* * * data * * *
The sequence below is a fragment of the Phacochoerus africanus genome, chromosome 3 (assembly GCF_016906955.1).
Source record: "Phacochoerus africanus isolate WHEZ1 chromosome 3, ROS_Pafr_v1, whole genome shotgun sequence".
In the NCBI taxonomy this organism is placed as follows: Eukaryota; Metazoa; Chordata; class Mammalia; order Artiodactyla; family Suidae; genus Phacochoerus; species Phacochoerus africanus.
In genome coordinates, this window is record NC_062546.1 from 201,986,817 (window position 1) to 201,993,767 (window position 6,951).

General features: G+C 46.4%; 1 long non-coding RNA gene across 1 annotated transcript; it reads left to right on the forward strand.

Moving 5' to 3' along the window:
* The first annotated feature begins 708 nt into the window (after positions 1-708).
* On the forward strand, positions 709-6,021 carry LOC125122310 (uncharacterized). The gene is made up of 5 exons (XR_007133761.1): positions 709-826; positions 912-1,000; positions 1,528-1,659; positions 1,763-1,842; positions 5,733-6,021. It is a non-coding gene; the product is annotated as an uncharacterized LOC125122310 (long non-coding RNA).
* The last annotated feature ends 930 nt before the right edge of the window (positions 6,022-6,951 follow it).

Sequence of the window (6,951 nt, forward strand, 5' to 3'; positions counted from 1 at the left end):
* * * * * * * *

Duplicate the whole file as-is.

The sequence below is a fragment of the Phacochoerus africanus genome, chromosome 3 (assembly GCF_016906955.1).
Source record: "Phacochoerus africanus isolate WHEZ1 chromosome 3, ROS_Pafr_v1, whole genome shotgun sequence".
In the NCBI taxonomy this organism is placed as follows: Eukaryota; Metazoa; Chordata; class Mammalia; order Artiodactyla; family Suidae; genus Phacochoerus; species Phacochoerus africanus.
In genome coordinates, this window is record NC_062546.1 from 201,986,817 (window position 1) to 201,993,767 (window position 6,951).

General features: G+C 46.4%; 1 long non-coding RNA gene across 1 annotated transcript; it reads left to right on the forward strand.

Moving 5' to 3' along the window:
* The first annotated feature begins 708 nt into the window (after positions 1-708).
* On the forward strand, positions 709-6,021 carry LOC125122310 (uncharacterized). The gene is made up of 5 exons (XR_007133761.1): positions 709-826; positions 912-1,000; positions 1,528-1,659; positions 1,763-1,842; positions 5,733-6,021. It is a non-coding gene; the product is annotated as an uncharacterized LOC125122310 (long non-coding RNA).
* The last annotated feature ends 930 nt before the right edge of the window (positions 6,022-6,951 follow it).

Sequence of the window (6,951 nt, forward strand, 5' to 3'; positions counted from 1 at the left end):